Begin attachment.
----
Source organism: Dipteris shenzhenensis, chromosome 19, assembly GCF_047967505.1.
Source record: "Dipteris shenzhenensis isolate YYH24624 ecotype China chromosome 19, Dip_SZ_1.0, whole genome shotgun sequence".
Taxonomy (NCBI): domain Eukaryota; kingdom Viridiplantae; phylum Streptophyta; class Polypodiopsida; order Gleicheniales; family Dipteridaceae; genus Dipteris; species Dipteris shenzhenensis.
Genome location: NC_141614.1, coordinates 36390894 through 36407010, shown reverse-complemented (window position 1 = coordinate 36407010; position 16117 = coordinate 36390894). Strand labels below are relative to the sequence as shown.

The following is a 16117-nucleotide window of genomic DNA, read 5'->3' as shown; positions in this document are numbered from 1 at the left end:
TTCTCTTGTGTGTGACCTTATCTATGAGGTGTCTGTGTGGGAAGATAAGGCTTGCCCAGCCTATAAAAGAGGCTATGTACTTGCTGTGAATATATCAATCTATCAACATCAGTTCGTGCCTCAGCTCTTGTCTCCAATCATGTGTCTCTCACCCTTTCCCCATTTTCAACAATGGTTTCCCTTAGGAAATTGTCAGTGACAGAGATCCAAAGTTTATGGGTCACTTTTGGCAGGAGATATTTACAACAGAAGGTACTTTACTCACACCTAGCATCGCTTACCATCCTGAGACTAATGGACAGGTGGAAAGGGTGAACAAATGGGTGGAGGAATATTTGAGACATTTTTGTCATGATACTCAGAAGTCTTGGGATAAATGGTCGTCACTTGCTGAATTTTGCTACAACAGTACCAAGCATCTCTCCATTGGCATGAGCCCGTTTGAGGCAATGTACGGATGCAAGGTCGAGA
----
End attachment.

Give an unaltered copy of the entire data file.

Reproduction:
Source organism: Dipteris shenzhenensis, chromosome 19, assembly GCF_047967505.1.
Source record: "Dipteris shenzhenensis isolate YYH24624 ecotype China chromosome 19, Dip_SZ_1.0, whole genome shotgun sequence".
Taxonomy (NCBI): domain Eukaryota; kingdom Viridiplantae; phylum Streptophyta; class Polypodiopsida; order Gleicheniales; family Dipteridaceae; genus Dipteris; species Dipteris shenzhenensis.
Genome location: NC_141614.1, coordinates 36390894 through 36407010, shown reverse-complemented (window position 1 = coordinate 36407010; position 16117 = coordinate 36390894). Strand labels below are relative to the sequence as shown.

The following is a 16117-nucleotide window of genomic DNA, read 5'->3' as shown; positions in this document are numbered from 1 at the left end:
TTCTCTTGTGTGTGACCTTATCTATGAGGTGTCTGTGTGGGAAGATAAGGCTTGCCCAGCCTATAAAAGAGGCTATGTACTTGCTGTGAATATATCAATCTATCAACATCAGTTCGTGCCTCAGCTCTTGTCTCCAATCATGTGTCTCTCACCCTTTCCCCATTTTCAACAATGGTTTCCCTTAGGAAATTGTCAGTGACAGAGATCCAAAGTTTATGGGTCACTTTTGGCAGGAGATATTTACAACAGAAGGTACTTTACTCACACCTAGCATCGCTTACCATCCTGAGACTAATGGACAGGTGGAAAGGGTGAACAAATGGGTGGAGGAATATTTGAGACATTTTTGTCATGATACTCAGAAGTCTTGGGATAAATGGTCGTCACTTGCTGAATTTTGCTACAACAGTACCAAGCATCTCTCCATTGGCATGAGCCCGTTTGAGGCAATGTACGGATGCAAGGTCGAGA